The Neuropharmacology group is headed by Dr. Mitul Mehta who trained in Cambridge University and Imperial College (Hammersmith Hospital) before joining the Institute of Psychiatry in 2003. His work on the dopamine system was recognised by the British Association for Psychopharmacology with a young investigator’s award in 2005 and he is currently an advisory editor for the journal Psychopharmacology.
The aim of the Neuropharmacology group is to utilise brain imaging methodology to understand how drugs affect neurophysiology, cognition and behaviour. There are three main arms to our research.
- Methodological development. Psychopharmacological agents not only affect brain function, but also brain haemodynamics. Because in vivo measurement of brain function using fMRI relies on the blood oxygen level dependent (BOLD) effect, results of drug studies could reflect a combination of neural and vascular influences. By utilising the latest developments in perfusion imaging and assessment of vascular reactivity (with Dr. Fernando Zelaya) along with other techniques greater precision and more accurate interpretation of drug effects can be achieved.
In collaboration with the analysis section we are improving the analytical tools which we apply to psychopharmacological imaging studies, including the incorporation of multivariate analysis tools.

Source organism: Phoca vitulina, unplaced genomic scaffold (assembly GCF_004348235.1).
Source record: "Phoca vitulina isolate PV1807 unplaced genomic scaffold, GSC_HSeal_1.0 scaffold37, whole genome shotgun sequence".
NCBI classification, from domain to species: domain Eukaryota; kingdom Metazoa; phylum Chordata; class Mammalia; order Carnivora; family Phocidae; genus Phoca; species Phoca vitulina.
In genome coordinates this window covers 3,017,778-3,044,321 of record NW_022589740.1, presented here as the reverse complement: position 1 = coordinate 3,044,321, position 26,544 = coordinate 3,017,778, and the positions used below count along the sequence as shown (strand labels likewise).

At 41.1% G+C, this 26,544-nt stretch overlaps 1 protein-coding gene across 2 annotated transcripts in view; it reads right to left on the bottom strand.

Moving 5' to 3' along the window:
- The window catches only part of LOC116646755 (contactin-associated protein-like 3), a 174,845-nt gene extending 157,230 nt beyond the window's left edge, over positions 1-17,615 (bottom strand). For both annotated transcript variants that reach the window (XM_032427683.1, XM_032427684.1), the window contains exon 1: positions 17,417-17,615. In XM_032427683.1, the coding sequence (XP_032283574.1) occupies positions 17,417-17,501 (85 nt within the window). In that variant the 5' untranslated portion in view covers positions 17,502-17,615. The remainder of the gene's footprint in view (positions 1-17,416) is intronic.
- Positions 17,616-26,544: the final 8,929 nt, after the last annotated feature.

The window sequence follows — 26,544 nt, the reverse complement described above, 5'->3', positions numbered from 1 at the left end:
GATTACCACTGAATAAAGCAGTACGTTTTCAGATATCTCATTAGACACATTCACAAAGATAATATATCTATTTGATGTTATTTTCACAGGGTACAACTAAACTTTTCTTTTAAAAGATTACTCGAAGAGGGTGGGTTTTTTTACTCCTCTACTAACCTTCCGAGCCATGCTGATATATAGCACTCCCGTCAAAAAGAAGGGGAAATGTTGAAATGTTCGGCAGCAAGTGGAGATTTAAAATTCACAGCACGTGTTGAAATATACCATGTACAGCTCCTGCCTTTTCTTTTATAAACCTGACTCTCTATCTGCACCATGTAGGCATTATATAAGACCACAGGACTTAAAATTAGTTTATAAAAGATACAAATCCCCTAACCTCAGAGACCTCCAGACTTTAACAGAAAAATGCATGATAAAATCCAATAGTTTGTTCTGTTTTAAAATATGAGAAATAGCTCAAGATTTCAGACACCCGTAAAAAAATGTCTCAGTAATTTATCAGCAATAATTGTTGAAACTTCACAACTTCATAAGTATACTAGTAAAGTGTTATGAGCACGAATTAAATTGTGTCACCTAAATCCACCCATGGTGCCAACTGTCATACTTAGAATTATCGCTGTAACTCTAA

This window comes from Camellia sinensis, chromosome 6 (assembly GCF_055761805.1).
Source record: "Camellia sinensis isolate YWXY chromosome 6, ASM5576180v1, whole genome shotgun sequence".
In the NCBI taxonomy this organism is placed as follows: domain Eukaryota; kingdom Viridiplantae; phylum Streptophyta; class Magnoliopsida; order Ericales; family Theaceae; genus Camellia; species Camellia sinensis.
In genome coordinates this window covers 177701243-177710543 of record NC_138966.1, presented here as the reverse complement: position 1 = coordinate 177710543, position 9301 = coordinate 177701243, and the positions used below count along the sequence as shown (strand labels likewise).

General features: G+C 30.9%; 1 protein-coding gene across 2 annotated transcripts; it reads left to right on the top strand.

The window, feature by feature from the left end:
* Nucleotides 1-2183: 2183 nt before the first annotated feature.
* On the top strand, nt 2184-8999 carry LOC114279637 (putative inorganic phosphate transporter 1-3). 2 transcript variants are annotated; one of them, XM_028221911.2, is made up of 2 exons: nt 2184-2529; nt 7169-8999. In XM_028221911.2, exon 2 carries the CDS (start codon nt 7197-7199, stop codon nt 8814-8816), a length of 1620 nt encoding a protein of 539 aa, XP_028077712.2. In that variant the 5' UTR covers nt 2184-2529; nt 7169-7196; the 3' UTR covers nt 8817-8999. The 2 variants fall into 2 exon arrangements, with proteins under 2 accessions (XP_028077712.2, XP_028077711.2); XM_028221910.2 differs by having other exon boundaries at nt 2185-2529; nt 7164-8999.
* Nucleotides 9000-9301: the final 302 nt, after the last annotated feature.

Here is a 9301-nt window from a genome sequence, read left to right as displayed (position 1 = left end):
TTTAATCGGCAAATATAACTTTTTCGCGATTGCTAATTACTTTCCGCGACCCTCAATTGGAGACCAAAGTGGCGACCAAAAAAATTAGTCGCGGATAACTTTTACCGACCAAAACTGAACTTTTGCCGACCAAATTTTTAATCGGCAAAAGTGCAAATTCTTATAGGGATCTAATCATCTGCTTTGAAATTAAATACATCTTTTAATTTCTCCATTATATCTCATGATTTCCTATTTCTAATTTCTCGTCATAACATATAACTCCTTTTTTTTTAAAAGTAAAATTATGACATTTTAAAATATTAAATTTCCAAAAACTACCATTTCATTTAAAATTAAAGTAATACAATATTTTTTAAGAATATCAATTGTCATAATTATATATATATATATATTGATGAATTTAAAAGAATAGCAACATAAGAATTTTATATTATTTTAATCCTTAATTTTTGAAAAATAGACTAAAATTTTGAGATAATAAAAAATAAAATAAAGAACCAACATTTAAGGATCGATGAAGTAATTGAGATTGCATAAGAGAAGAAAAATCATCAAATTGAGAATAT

- Cognitive psychopharmacology. The mechanisms by which drugs used in psychiatry alter cognitive function are poorly understood. By combining careful task design with improved image acquisition and analysis methodology we aim to enhance the mechanisms through which drugs alter behaviour.
- Novel mechanisms. The number and range of compounds available for human research is small in relation to the systems theoretically available for modulation in the human brain. The use of novel compounds and combinations can plug important gaps in our knowledge when combined with in vivo human neuroimaging. Much of this work requires close collaboration with the pharmaceutical industry, including clinical trials.
Dr. Orla Doyle
Dr. Mitul Mehta
Dr. Owen O'Daly
Ms Stephanie Stephenson
Current PhD Students
Richard Joules (from October 2011)
Previous PhD Students
Dr Sara De Simoni (2009-2012)
Dr. Andre Marquand (2011)
Dr. Yannis Paloyelis (2010)
Dr. Nicholas Walsh (2006)
Professor Mick Brammer (Department of Neuroimaging)
Dr. Fernando Zelaya (Department of Neuroimaging)
Dr. Quinton Deeley (Department of Forensic and Neurodevelopmental Science)
Dr. Oliver Howes (Imperial College, London)
Dr. Laurence Reed (Imperial College, London)
Dr. Adam Schwarz (Eli Lilly)